Thursday, December 8, 2016

Writing and Imperfection

For the first decade of life, I had headaches. Daily.  Every day.  Occasionally they were mild, but often severe.  I saw various doctors.  Suffered through multiple scans.  At the end of the workup, the answers were no more forthcoming than the day we began.  There was never a clear antidote.  Never a divine potion.
  
Then something magical happened.  Exasperated, my parents took me to a biofeedback specialist who taught self meditation. And my life was transformed.

I won't say that my headaches went away completely.  They didn't.  But practicing regular meditation instilled in me a confidence and a calm that revolutionized my life.  At the age of ten, I learned to manage stress, physical discomfort, and visualize the place I wanted to inhabit in the world.  It helped center me.

Although the habit of daily meditation has fallen off over the years, I still return from time to time.  Whether physical illness or mental, there is a safe harbor in times of need.  There are few practices that have been so impactful on my life. 

The last year, for many reasons, has been hard. I have found myself pulled in too many directions.  And my centeredness has skewed.  My balance faltered.

I have been thinking a lot about this balance.  As a child, it was built on meditation and thoughtfulness.  As an adult, I now realize what has been missing in the last year.

Writing.

My daily routine of putting thoughts into words had recently become too overwhelming.  My days were so disjointed that I had neither the emotional energy nor the physical time to place fingers to keyboard.

Because writing, as life, is excruciating.  Filled with psychic pitfalls, it is awkward at best and messy often.  The words come out disjointed and backwards, and rarely reflect the intangible emotion that circulates amongst the fussy neurons in my brain.

I am rarely satisfied with a piece, even after all the edits have been made.  Imperfection pervades my writing, my soul.

Yet somehow this imperfection provides that thing.  That thing which is missing most.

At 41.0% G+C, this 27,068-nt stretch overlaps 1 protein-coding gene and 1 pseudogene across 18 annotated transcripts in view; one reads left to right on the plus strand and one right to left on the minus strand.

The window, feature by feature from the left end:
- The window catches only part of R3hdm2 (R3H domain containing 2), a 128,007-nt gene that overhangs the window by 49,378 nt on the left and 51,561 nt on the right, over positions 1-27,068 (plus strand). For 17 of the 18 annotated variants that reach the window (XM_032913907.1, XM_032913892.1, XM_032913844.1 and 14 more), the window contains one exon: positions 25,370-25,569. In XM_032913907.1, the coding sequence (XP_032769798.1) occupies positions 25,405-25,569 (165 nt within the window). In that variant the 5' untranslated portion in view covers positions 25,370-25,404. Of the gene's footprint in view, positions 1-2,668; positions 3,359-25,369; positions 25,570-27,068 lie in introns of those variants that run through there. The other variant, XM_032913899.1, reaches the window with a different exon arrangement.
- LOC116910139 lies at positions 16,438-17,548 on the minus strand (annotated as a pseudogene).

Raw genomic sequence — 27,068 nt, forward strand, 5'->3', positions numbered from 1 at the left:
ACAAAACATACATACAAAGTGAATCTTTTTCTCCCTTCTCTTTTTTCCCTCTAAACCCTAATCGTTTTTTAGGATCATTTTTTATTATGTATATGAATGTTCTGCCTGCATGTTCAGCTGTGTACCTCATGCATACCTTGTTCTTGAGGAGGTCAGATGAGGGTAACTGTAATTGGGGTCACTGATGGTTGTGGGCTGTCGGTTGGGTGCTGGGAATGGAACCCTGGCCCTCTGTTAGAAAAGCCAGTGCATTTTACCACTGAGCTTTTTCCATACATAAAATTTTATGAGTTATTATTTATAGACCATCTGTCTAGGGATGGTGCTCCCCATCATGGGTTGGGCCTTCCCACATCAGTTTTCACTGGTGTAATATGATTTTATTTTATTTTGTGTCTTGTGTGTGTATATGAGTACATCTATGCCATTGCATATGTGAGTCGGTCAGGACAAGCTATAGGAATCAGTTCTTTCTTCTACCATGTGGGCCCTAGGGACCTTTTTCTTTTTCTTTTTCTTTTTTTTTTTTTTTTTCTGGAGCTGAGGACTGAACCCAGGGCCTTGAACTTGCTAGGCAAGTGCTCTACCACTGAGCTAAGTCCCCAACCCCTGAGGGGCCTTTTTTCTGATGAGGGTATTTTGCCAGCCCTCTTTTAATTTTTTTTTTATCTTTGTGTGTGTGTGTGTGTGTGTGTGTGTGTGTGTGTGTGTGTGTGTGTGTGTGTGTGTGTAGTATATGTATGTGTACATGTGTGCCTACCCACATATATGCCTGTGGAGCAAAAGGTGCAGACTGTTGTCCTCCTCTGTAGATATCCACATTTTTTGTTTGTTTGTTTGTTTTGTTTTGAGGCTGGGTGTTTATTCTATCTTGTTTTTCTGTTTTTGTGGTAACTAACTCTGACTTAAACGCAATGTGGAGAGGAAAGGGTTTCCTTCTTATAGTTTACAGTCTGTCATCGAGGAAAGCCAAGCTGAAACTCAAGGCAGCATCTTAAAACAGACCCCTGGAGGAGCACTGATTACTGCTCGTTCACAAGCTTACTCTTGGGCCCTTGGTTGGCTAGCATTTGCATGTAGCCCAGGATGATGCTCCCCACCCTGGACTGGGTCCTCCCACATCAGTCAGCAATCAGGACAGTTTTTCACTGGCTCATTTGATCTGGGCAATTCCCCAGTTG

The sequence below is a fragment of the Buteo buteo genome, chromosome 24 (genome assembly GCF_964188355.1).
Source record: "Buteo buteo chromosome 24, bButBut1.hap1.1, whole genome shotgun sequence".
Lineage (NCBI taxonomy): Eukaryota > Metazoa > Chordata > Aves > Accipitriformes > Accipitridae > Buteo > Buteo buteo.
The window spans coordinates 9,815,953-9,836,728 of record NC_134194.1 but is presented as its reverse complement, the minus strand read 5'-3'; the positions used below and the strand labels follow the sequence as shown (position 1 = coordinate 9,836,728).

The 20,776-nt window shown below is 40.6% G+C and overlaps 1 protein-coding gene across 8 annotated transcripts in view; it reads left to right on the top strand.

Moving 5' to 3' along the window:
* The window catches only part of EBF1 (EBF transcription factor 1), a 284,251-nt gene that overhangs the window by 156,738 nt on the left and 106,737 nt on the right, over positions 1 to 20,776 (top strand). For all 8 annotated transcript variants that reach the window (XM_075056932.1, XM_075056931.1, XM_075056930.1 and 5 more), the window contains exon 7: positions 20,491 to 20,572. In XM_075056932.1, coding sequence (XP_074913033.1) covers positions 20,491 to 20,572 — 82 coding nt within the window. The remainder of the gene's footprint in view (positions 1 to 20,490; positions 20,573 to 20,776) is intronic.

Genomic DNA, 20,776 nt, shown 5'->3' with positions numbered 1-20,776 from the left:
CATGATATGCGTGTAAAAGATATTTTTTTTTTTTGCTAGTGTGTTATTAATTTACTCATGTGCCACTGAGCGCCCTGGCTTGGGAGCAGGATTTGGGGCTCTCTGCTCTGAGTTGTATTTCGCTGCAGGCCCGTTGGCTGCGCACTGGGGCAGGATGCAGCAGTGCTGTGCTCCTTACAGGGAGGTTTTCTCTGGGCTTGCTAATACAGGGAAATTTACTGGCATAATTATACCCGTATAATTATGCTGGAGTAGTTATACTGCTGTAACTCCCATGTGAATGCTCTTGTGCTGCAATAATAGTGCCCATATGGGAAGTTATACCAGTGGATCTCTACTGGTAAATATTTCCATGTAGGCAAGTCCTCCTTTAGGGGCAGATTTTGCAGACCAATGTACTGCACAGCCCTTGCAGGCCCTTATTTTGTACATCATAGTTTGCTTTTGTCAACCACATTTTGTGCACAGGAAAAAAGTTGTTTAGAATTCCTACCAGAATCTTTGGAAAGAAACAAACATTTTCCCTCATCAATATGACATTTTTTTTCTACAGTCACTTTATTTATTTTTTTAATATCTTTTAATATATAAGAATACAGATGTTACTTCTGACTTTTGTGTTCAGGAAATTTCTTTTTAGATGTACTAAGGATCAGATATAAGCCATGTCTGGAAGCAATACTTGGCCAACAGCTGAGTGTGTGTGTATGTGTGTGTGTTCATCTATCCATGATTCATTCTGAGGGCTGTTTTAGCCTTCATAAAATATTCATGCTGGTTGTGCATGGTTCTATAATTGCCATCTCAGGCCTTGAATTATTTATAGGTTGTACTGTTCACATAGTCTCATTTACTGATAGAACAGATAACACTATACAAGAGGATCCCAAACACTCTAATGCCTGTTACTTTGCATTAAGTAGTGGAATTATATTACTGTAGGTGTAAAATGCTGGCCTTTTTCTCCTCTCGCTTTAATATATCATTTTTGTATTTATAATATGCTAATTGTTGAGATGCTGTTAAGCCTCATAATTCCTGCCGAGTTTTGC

5 comments:

Janice said...

Wonderful news for your loyal readers! I, for one, have missed your elegant (yet, often beautifully raw) writing.

PS I recently learned of Morten Lauridsen, esteemed composer. I have immersed myself in his music and what he has to say about writing music. Thought you might enjoy the following:

"As a composer, I'm not afraid to tell you that I think that composing is one of the most difficult things of all for me to do. For every note that I save, there are tens of thousands that I don’t. We’re trying to reach that very deep inner spot, and to do that takes a lot of digging. And a lot of sorting through.

“If we are to find joy and meaning in life, in the midst of affliction of all sorts, we go to music especial.”

For others, it’s writing.

I look forward reading more of your work.

tracy said...

Thank you, Dr. Grumet, you are, as always, an inspiration and a light. I have admired you for years.

Thank you.

briarcroft said...

You have been missed, Jordan. I hope your heart and head will compel you back to the keyboard.

Emily

Bob Fenton said...

As a fellow blogger, it is great that you are back and adding information that could be valuable to others, especially patients.

opwfredericks said...

Yippie!

Jordan, this makes me so happy. I posted a comment in your last blog entry about penning a novel. Consider it seriously.

You have a gift, my friend. Us it!

O.P.W. Fredericks